4. I didn't make it entirely clear in the previous post, but all bar one of the detectival couples I mentioned are pre-1970s.

  5. Sextonblake: Thanks for the comments.

    Am I correct that the sleuth, Sexton Blake, remained single and without children during the 75 years (1893 - 1968) novels and stories were published featuring the character?

  6. Absolutely. Not only that, but Blake, his side-kick Tinker, and his Landlady Mrs Bardell seemed to have remained exactly the same age from the first story to the last!

    In a vaguely serious vein, I have to say that Blake, Sherlock Holmes, Dupin, Poirot and the rest represent the original idea of the Great Detective who is above normal human considerations; the superior being who descends from the Heavens to solve the problem of we lesser mortals. Lord Peter Wimsey starts off as a more conventional Great Detective, but gradually turns into a more human, vulnerable person who can fall in love, get married and father children. He doesn't exactly become a 'normal' person, but he starts to experience something of the concerns that the rest of us do. This has led us to the more modern 'tecs, who, whilst they are more recognisable as real people, do miss something of the grandeur of their predecessors. I think that this is something to do with the movement of the the 1920s Detective Story from being a completely distinct genre with its own rules, to a movement during the 1930s to make the detective story something closer to conventional literature.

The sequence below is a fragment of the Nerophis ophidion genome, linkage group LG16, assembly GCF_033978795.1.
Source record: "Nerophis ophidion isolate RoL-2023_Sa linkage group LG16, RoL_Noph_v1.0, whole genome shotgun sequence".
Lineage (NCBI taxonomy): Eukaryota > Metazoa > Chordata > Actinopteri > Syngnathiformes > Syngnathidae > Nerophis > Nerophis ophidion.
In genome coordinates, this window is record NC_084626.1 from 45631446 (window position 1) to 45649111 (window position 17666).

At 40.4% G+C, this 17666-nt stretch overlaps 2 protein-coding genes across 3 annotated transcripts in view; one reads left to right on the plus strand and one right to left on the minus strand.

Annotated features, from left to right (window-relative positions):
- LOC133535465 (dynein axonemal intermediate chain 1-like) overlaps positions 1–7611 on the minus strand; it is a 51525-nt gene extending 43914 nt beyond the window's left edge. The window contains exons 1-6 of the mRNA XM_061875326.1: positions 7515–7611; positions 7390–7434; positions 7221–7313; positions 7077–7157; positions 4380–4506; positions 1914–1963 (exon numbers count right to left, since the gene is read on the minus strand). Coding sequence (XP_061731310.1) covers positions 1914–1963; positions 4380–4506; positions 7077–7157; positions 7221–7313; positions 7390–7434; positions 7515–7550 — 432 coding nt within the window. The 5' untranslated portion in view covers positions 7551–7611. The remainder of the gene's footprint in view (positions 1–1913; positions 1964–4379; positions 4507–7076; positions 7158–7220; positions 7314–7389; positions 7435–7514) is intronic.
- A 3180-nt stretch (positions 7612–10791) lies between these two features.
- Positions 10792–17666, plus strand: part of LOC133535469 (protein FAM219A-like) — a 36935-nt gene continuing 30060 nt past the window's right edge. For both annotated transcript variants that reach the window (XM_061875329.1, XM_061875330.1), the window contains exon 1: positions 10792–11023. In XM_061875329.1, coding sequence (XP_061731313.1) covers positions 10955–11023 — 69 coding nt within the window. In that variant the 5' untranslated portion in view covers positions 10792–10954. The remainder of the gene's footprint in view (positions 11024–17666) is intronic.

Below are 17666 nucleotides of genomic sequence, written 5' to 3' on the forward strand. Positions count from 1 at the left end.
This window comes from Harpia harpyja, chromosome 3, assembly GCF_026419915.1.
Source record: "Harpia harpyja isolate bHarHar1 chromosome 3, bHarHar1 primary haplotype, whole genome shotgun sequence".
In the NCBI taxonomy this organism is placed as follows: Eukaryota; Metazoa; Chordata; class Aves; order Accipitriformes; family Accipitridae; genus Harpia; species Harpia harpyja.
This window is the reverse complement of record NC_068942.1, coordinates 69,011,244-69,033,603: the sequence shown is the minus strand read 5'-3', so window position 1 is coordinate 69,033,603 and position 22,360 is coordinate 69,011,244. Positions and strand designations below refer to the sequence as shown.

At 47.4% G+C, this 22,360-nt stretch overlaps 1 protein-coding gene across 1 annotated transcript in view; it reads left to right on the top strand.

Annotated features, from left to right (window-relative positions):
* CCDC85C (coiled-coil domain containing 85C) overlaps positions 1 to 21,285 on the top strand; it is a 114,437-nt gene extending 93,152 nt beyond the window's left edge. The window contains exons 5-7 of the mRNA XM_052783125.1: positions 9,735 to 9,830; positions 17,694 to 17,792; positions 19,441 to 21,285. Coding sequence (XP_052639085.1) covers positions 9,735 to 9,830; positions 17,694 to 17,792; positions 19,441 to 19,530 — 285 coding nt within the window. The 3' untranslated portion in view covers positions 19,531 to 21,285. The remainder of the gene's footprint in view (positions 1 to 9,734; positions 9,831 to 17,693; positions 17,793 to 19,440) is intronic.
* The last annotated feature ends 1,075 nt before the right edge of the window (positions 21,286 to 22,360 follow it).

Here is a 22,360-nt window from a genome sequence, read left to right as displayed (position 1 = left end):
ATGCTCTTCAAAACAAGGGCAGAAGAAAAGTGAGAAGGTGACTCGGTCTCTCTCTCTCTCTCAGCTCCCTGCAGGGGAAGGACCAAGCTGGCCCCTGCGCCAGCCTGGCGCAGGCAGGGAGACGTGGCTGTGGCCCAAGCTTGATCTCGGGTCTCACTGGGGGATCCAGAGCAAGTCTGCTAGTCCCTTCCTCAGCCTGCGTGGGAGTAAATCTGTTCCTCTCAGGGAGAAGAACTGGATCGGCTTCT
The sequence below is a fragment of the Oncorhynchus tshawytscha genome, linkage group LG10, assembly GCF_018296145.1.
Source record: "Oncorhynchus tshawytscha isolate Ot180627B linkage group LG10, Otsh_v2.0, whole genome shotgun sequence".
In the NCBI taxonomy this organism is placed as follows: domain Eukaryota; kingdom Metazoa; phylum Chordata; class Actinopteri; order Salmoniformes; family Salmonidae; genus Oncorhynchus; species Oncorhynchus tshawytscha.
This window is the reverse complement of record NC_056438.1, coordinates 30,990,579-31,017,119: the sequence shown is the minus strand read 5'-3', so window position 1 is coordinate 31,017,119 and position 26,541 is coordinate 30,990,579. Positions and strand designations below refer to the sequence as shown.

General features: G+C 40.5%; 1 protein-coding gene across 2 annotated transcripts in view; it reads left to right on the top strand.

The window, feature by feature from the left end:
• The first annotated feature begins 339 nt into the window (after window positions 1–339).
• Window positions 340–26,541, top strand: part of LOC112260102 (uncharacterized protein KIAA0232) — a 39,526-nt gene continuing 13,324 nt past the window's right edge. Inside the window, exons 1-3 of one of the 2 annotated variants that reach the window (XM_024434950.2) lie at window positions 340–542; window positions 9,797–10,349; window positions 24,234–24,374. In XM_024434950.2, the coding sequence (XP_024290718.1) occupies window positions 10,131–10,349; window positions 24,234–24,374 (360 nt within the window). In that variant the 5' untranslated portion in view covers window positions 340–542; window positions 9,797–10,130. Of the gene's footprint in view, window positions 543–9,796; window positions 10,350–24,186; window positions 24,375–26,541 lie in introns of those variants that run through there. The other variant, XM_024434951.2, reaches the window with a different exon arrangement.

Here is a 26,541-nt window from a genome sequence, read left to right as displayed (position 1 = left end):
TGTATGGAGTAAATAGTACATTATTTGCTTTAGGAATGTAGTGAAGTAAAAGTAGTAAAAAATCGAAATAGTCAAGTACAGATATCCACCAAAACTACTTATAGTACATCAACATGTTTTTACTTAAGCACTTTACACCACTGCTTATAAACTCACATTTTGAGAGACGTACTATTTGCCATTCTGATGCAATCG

7. Sextonblake: Thanks for your further comment adding to the discussion. I continue to believe it took most of the 20th Century for authors and readers to accept there could be good mysteries involving sleuths with families. Certainly you have provided examples of earlier sleuths with families.

  8. There's no doubt that the adoption of sleuths with families was a gradual thing. I suspect that one of the influences was the increase in the numbers of 'realistic' policemen. If you look at John Creasey's output you will find that two of his series characters Inspector West (1942 onwards) and Commander Gideon (1955 onwards)are both married with children. In the USA there is Steve Carella in the 87th Precinct novels who is on honeymoon in the second novel in 1956. Inspector Ghote, who was introduced in H R F Keating's THE PERFECT MURDER in 1964, has a wife and son. Giving a policeman a family background was one of the methods of humanising them and moving them from the more iconic idea of the great detective.

  9. Sextonblake: Thanks for the further comment. I will be discussing more recent sleuths and families in a post later this week.